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Higher Accuracy in Computer Simulation of the VKS Experiment

In 2007, the Von-Karman-Sodium (VKS) experiment in Cadarache showed that a macroscopic magnetic field can emerge spontaneously within a turbulent conductive liquid (by "dynamo" effect). New high-definition simulations of VKS highlight the influence of liquid resistivity and the nature of the turbines that agitate the liquid. These recent simulations contribute to a better understanding of the magnetic field of stars and certain planets.

Published on 31 May 2017

The VKS collaboration (between CEA, CNRS, ENS Paris and ENS Lyon) has endeavored to observe the dynamo effect in a laboratory: in the experiment, two turbine blades, located on each side of a cylinder filled with sodium, stir the conductive liquid into motion. Beyond a certain turbulence threshold, a macroscopic magnetic field emerges spontaneously. Depending on the turbulence regime obtained, magnetic field inversions can also occur, as is the case for the Earth on a geological scale, and for the Sun, approximately every 11 years. With this result, VKS was recognized as one of the most important experiments of the last ten years by the journal Physical Review Letters.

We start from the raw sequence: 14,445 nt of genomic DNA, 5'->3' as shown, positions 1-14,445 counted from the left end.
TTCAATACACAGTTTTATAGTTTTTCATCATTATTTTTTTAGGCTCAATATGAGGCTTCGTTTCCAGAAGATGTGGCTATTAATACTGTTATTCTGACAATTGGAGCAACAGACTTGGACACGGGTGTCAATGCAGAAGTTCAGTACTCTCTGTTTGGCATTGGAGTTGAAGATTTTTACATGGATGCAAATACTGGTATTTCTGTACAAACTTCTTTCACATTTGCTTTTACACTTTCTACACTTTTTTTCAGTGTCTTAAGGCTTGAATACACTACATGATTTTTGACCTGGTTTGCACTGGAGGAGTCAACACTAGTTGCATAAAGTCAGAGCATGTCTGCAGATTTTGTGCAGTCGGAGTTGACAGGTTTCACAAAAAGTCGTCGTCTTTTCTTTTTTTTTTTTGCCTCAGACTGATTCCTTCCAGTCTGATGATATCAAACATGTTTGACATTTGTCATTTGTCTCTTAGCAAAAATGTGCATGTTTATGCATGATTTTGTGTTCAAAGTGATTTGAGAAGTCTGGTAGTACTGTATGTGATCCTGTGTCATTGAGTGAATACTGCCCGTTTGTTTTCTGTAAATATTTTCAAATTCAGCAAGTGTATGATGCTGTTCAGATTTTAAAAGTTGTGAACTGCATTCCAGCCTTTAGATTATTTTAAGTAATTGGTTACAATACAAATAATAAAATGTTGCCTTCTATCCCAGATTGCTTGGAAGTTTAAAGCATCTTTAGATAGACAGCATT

An international team involving scientists from IRAMIS and IRFU has carried out a new series of computer simulations with high spatial resolution for VKS. They show the influence of liquid resistivity and the nature of the turbine impellers on the generation and directional character (collimation) of the magnetic field. "We have found that for a perfectly ferromagnetic material, there is an effective increase in magnetic field collimation, supporting the emergence of the field, as shown in the experiment," said Jacobo Varela, a scientist now working at Oak Ridge National Laboratory, USA, after a postdoc at IRFU. A perfectly conductive material, on the other hand, reduces this collimation," he said. This explains why, in the experiment, the dynamo effect is more easily triggered with soft-iron impellers (ferromagnetic).

The researchers are further developing their model, which includes adding the shape of the impellers, to achieve a more accurate description of the geometry of the experiment and to provide feedback on optimizations of the experimental VKS system.

Effects of turbulence, resistivity and boundary conditions on helicoidal flow collimation: consequences for the Von-Kármán-Sodium dynamo experiment, Physics of Plasma.

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